He said he released a chained beast (a naked, wet black man was seen walking in an exclusive gated community with a dog in the early hours of the morning), he found a house that was not locked and he went in. He had developed the idea that he was Adam and when he found a women sleeping in her bed he believed her to be Eve and had sex with her. He was still in bed smoking a cigarette when the security guards and the police arrived.
These cases are, at the very least, decidedly odd and fortunately extremely rare; more commonly mental illness becomes a defence when it is believed that the illness reduces a person’s criminal responsibility to the extent that they are found guilty of manslaughter instead of murder.
In early English law all killing was viewed as murder punishable by death and there was no accepted way for the courts to deal with persons who were mentally ill. Each trial was different; even after the Criminal Lunatics Act of 1800 there were no guidelines for judges and juries. This changed when, in 1843, Daniel McNaughton travelled to London where he waited outside the Prime Minister’s house; when a man came out, he shot him. He was in fact the secretary to the Prime Minister: Mr McNaughton had wanted to kill the Prime Minister because he believed that laws were being passed purely to affect him and nobody else. The trial created great furore and when the learned judge decided he was insane there was public outrage all the way up to Queen Victoria.
The House of Lords looked at the matter and passed the “McNaughton Rules”, which are still the core of insanity as defined by law in many jurisdictions. These rules say basically that the defendant must be suffering from a disease of the mind and that the disease must cause them not to know what they were doing or that they did not know that their actions were wrong.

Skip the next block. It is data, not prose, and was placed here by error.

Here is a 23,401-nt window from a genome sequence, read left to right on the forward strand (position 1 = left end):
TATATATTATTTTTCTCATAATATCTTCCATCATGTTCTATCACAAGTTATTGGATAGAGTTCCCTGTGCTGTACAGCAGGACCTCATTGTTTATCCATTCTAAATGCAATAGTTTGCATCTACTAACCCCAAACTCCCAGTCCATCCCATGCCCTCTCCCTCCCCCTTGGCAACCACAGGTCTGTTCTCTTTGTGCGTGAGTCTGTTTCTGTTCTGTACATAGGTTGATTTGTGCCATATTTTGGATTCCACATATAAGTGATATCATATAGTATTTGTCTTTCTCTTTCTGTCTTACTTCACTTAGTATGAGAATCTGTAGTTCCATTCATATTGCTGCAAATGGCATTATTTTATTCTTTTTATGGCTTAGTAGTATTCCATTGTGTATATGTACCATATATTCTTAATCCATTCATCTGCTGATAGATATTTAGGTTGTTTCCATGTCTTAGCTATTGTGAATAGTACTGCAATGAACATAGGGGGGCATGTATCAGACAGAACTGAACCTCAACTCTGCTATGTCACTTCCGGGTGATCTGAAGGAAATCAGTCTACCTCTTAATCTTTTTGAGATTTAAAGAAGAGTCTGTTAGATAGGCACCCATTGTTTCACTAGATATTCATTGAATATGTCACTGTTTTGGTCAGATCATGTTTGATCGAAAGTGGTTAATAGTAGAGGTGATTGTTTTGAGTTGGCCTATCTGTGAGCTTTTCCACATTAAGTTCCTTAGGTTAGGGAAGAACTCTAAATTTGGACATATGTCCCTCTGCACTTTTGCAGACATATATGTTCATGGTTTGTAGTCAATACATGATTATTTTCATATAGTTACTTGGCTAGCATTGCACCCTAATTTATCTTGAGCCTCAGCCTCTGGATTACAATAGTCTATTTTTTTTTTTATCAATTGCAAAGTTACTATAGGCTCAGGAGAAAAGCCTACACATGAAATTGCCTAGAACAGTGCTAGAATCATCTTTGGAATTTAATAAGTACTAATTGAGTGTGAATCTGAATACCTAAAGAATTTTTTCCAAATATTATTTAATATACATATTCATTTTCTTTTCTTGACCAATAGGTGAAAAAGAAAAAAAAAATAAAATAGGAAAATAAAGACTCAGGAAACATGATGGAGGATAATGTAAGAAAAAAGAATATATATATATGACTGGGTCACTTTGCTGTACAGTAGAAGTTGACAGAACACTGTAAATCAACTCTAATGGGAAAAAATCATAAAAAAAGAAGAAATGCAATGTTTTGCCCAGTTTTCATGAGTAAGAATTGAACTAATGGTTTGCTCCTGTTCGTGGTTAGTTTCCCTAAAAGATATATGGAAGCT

This is a very difficult matter to prove as most mentally ill offenders still know what they are doing and that it is legally wrong.
The next major change in English law came in 1957, when the concept of “Diminished Responsibility” was introduced. This accepted that mental illness could affect the offender’s responsibility for their actions. It was up to the defence to prove that the medical condition caused “substantial impairment” to the defendant’s judgment or self-control at the time of the offence.
This may seem straightforward – until one tries to define the word “substantial”. We know what it means but it is difficult to give a precise meaning. It remains up to the jury to decide what it means and if they ask for guidance the usual response is that it is more than trivial and less than total!
Returning to the two Bahamian cases that I mentioned ... in the first, the jury accepted that when the accused killed the child he believed that he did not know that what he did was wrong. In fact, he thought he was doing good: they found him to be insane and he was sent to Sandilands for life.